Brining Basics: To Brine or Not to Brine?
Cooks extol the virtue of brining. They tell us it yields more tender, more moist, more flavorful meat. They swear by the method—soak a piece of meat in a salt solution and allow the magic to work. If you ever wonder about it, here’s the basics of brining and more. I’m actually going to experiment with it, right here. It may be one person’s experiment but, hey, at least, it’s unbiased.
In line with the whole idea of brining, I’ve read done some research and here are some basics to maul over before the process. They say success favors the informed, so there.
What is Brining?
Brining is like marinating, except that where marinade serves to infuse the meat with flavor, brining serves to put moisture into the meat. Of course, you can also add flavor but that’s secondary. Moist, juicy, succulent is the whole idea.
A brine is a solution made of salt and water. Usually, it’s one cup of salt to one gallon of water. Now, that’s the general rule but cooks have found ways to play it up or down, depending on dietary needs. Table salt or kosher? Food experts prefer kosher salt and if you must use table salt, make it iodine free. Because one cup of table salt weighs about 10 ounces and one cup of kosher salt weighs about 5 to 6 ounces, you may have to use more kosher salt. Recommended: If you use Diamond kosher salt, use about 2 cups of salt to one gallon of water and if you use Morton kosher’s salt, use about 1- 1/3 to 1-1/2 cups of salt.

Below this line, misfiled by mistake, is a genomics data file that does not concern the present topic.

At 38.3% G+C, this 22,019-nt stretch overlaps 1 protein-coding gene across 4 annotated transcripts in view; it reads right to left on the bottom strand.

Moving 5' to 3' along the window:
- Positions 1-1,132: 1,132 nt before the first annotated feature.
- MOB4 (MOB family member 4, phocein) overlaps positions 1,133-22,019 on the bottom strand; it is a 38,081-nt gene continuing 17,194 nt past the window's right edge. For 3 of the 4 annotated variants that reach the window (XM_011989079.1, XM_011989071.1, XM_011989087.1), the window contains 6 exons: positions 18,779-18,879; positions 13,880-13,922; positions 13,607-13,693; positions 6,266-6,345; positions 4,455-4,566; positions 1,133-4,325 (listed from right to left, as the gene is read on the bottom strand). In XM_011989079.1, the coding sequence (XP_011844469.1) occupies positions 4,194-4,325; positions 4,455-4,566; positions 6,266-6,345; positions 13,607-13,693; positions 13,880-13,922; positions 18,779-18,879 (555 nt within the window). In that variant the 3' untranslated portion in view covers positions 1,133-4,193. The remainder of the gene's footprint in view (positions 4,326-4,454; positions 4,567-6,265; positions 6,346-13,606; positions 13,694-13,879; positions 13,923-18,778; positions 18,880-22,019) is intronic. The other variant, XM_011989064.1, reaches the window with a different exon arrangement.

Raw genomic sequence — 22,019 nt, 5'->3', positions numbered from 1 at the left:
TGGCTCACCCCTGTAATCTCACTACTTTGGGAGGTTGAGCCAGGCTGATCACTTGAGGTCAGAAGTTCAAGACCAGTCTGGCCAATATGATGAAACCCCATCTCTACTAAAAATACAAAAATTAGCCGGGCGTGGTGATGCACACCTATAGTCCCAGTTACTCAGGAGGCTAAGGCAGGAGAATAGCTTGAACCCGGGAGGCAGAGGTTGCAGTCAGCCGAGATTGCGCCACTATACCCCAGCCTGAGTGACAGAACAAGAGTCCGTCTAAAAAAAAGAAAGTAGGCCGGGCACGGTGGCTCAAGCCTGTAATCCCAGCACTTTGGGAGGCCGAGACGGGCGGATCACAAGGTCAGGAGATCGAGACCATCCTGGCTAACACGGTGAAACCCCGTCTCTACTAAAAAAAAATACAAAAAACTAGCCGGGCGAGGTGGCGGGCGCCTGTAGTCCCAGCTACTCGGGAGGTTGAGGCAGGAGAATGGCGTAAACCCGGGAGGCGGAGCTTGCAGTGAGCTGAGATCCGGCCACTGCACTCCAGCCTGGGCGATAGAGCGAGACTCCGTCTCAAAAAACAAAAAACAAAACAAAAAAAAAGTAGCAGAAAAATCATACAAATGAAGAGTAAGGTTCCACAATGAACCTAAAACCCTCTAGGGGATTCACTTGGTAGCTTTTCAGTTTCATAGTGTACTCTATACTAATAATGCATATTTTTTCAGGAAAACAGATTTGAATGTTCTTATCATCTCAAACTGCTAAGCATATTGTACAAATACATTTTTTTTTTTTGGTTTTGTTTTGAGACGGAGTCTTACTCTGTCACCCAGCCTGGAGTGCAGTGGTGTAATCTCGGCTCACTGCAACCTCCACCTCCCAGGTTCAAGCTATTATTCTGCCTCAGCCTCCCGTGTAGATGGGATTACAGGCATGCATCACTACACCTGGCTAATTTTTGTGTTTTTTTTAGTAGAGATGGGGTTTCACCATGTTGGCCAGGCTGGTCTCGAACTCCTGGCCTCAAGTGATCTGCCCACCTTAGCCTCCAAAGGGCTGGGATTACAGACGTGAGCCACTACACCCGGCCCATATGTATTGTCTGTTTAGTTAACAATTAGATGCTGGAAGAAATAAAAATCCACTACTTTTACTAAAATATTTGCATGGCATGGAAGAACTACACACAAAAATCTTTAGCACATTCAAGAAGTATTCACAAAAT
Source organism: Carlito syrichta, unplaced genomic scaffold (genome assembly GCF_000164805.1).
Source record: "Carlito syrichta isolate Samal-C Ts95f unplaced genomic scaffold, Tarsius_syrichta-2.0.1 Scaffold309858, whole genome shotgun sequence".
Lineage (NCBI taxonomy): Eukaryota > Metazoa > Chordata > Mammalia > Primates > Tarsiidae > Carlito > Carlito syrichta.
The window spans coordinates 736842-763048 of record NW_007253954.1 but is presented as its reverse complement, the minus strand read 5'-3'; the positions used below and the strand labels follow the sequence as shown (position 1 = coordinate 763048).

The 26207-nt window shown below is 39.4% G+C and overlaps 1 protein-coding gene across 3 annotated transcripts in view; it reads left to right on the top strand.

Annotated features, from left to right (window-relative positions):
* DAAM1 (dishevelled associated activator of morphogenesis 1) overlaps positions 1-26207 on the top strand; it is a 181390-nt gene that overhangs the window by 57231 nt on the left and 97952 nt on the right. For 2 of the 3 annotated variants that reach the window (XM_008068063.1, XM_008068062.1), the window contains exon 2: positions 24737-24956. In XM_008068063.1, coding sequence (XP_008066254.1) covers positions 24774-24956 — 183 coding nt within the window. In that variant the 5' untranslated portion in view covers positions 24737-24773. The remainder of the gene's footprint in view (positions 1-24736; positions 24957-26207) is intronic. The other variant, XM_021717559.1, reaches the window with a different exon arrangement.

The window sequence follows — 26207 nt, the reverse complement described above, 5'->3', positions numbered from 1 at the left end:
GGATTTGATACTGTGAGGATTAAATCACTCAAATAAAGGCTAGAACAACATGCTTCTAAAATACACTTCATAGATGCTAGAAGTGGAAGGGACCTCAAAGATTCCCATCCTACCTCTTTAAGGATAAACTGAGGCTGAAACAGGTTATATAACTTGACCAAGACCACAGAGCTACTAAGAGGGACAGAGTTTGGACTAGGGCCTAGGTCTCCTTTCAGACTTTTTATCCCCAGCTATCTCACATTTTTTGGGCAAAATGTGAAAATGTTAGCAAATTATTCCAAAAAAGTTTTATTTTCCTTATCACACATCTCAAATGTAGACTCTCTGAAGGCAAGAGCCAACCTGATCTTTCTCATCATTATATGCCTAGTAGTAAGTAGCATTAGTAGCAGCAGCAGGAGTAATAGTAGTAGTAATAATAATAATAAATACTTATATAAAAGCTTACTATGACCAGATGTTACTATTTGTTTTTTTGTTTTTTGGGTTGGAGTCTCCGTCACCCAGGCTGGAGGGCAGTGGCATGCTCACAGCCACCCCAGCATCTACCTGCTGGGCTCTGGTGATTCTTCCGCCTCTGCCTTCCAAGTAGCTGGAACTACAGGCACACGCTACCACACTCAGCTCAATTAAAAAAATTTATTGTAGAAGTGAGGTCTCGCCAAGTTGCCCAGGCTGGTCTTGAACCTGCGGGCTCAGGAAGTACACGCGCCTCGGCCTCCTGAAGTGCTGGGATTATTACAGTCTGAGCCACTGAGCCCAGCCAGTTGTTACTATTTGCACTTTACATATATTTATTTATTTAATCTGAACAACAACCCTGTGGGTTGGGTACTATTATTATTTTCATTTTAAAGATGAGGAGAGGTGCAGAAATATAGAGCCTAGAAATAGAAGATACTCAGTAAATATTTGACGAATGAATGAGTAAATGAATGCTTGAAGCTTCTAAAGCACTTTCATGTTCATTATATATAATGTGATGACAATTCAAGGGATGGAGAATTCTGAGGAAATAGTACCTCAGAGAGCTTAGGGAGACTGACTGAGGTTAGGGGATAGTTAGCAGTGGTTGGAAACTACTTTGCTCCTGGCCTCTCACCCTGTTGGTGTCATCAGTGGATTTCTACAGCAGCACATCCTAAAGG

It’s pretty scientific if you ask Alton Brown, but let’s not get too technical. However, there’s a good reason for people to use brining. Salt breaks down protein bonds in the muscle fibers and create space for water to move in. The extra moisture gained in the brining process will ensure less water loss when cooked.
A Few Key Points to Remember As You Brine
- The solution should be cold. If you need warm water to dissolve the salt and sugar, be sure to chill it before dropping in the meat. Or add ice cubes to lower temperature or use cold water (you just have to stir more to dissolve solids).
- You can make the flavor more interesting by adding a variety of herbs, spices or switching up the liquid. Give yourself permission to play with flavors. Replace all the liquid or part of it with some of these suggestions: apple cider, beer, wine, tea, stock, rice wine or soda. If you prefer sweetness in the meat, add ½ cup sugar to 2 quarts of water. It also promotes browning when you cook the meat.
- How much brining solution to make depends on the amount of meat used. Make enough to completely cover meat.
- How about time? That depends on the size of the meat. Delicate meat like fish and shrimp require less brining time. (Refer to chart below for an idea of brining time).
- Pat meat dry after brining before cooking. You can choose to grill, bake or pan-fry.
- 2 cups cold water
- 1/3 cup white wine
- 3 tbs kosher salt
- 3 tbs brown sugar, (Or coconut palm sugar)
- 3 tbs fish sauce
- 1 stalk lemon grass, (thinly sliced)
- 4 or 5 leaves of Kaffir leaves, (bruised to release flavor)
- 2 to 3 cloves of garlic, (smashed)
- 4 to 5 pods chili pepper, (optional)
- 1/2 lemon, (squeeze the juice)
- Put cold water in a big bowl.